The ideal writing class

I asked my class today what the ideal writing class would be like.  I haven’t analyzed all that they said, but was surprised by a couple of comments in our class discussion.

1.  They hate peer review, find it useless.  I agree, as presently structured (though I don’t follow the recommended structures).  They do benefit from reading other peoples’ papers.  Next time, I will put them in groups of four, they will read three other papers, and have a discussion period about them without judgment, correcting, or editing.

2.  They suggested two drafts instead of three.  I disagree.  I see a clear difference between the second and third draft.

3.  They want to be given readings and other sources, have some time to digest them, and then have a long class discussion about how these sources are related to the subject of the essay. I told them that I did not know how to structure such a discussion, but that we would have one on Thursday, and they should think about what questions we should be asking ourselves.  The subject for the essay is WORK, its place in their lives, what they expect of the future, how they are guarding against the obsolescence of all that they know how — all that fancy computer gear will be SO old-fashioned to their grandchildren. Think anti-work – unemployment. What should we do about it?  Why are there no songs like Nobody Knows You When You’re Down and Out, or Brother Can You Spare a Dime to image the suffering that people are going through in today’s prolonged recession/depression.  This Thursday will be an experiment.

4.  They are very aware that their teachers do not fully read their papers. One student raised his hand to say that I was the only teacher who commented on all pages of their papers. At another university, the students complained that one of their teachers only read the first paragraph of each essay. I explained that I have the luxury of only having one class and so can devote time to each of their essays, while other professors are teaching four or more classes. I don’t know what the solution to this is. Perhaps fewer essays and better?  Perhaps time spent in class on other matters than writing itself, such as analyzing the writing of excellent writers, reading, and doing exercises which will contribute to excellent essays. Perhaps we just have to live with this.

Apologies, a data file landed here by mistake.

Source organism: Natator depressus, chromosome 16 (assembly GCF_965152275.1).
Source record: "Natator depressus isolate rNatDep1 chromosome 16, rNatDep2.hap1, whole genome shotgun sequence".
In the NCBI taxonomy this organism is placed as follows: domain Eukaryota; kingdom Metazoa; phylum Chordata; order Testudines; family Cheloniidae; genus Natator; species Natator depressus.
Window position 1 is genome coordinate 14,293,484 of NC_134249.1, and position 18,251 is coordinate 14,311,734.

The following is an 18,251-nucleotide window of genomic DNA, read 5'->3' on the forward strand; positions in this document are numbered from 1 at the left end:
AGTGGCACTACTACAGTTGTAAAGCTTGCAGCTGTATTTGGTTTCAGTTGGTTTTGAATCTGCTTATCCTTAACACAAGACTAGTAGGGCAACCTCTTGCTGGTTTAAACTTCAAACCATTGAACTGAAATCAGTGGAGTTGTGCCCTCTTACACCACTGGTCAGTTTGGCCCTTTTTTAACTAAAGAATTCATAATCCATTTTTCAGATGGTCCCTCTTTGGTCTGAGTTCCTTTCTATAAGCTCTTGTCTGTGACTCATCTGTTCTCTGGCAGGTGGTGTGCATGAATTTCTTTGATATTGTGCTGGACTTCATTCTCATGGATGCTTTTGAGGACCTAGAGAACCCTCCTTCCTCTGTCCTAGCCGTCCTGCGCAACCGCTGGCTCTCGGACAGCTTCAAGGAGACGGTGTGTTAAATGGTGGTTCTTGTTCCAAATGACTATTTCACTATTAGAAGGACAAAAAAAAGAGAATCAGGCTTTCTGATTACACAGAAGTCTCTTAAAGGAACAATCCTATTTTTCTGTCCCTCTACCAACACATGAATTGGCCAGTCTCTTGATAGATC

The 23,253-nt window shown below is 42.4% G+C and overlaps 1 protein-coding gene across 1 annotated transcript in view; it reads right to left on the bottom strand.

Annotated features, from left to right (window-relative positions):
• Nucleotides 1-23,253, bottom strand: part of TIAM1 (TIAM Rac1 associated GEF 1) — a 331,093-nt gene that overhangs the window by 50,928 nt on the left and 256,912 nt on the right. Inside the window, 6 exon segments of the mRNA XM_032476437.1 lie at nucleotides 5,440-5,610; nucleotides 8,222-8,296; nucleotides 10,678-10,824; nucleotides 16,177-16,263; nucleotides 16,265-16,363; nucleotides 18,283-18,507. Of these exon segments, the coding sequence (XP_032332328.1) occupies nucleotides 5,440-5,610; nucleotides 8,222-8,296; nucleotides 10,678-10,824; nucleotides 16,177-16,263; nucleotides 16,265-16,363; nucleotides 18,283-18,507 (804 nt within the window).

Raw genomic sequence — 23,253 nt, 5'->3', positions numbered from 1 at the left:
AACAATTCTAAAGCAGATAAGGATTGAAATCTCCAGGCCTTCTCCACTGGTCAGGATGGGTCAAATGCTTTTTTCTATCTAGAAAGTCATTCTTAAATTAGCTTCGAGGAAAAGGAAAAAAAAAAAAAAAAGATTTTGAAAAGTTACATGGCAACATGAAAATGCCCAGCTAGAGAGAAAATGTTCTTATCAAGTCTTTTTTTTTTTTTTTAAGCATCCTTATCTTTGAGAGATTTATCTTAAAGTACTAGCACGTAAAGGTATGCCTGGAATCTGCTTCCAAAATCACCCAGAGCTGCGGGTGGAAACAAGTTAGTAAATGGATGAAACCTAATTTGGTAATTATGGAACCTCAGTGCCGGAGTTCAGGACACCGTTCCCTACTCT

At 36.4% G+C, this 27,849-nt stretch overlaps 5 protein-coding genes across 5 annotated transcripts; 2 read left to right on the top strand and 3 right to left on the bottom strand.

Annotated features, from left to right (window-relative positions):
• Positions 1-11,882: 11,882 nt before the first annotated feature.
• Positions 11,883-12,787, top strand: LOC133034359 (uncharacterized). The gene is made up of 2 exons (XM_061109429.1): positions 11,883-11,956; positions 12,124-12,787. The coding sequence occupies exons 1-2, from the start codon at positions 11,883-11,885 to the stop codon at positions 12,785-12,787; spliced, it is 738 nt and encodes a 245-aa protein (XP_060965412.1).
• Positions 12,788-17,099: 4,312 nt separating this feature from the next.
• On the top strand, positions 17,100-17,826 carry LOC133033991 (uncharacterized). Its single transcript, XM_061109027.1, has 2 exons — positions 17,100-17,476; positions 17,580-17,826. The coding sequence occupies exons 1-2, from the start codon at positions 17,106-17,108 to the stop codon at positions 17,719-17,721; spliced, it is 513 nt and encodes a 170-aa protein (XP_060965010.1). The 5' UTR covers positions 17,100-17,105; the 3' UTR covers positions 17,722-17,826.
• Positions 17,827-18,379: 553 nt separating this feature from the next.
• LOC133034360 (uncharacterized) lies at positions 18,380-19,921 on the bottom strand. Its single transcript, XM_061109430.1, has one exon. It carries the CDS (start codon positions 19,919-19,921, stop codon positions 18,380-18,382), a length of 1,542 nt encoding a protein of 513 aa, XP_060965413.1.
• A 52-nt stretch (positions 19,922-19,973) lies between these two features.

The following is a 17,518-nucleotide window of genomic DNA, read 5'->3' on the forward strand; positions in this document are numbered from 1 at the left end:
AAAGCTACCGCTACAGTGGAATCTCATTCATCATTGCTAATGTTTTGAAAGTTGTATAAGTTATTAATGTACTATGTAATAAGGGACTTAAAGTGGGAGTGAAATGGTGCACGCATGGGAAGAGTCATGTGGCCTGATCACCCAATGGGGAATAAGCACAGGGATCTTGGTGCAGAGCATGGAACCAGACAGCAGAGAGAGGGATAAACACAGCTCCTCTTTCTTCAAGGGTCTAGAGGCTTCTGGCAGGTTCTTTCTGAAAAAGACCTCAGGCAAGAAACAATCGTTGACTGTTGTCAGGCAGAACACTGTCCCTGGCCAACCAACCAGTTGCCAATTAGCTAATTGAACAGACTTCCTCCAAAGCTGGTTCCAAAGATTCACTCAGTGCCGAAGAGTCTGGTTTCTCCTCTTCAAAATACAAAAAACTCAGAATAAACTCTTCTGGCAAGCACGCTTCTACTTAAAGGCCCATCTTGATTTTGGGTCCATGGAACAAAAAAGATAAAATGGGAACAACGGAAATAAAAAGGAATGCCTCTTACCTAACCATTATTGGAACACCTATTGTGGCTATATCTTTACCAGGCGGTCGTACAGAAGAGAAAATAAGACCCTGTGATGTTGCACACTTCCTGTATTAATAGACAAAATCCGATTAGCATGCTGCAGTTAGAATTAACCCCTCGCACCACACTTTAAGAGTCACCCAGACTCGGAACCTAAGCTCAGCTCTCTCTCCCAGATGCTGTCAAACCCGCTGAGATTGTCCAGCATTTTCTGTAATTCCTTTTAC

5.  I will await their comments about use of online components in class.  They definitely do not want an online class, and they emphatically banned computers (and iPads and phones, etc.) from class.  Too distracting.

6. They love meditation.

So that’s it from the front lines, for today at least. I urged them to keep in touch — we need to transform the university experience, and this is just the very beginning. They’re ready for change.

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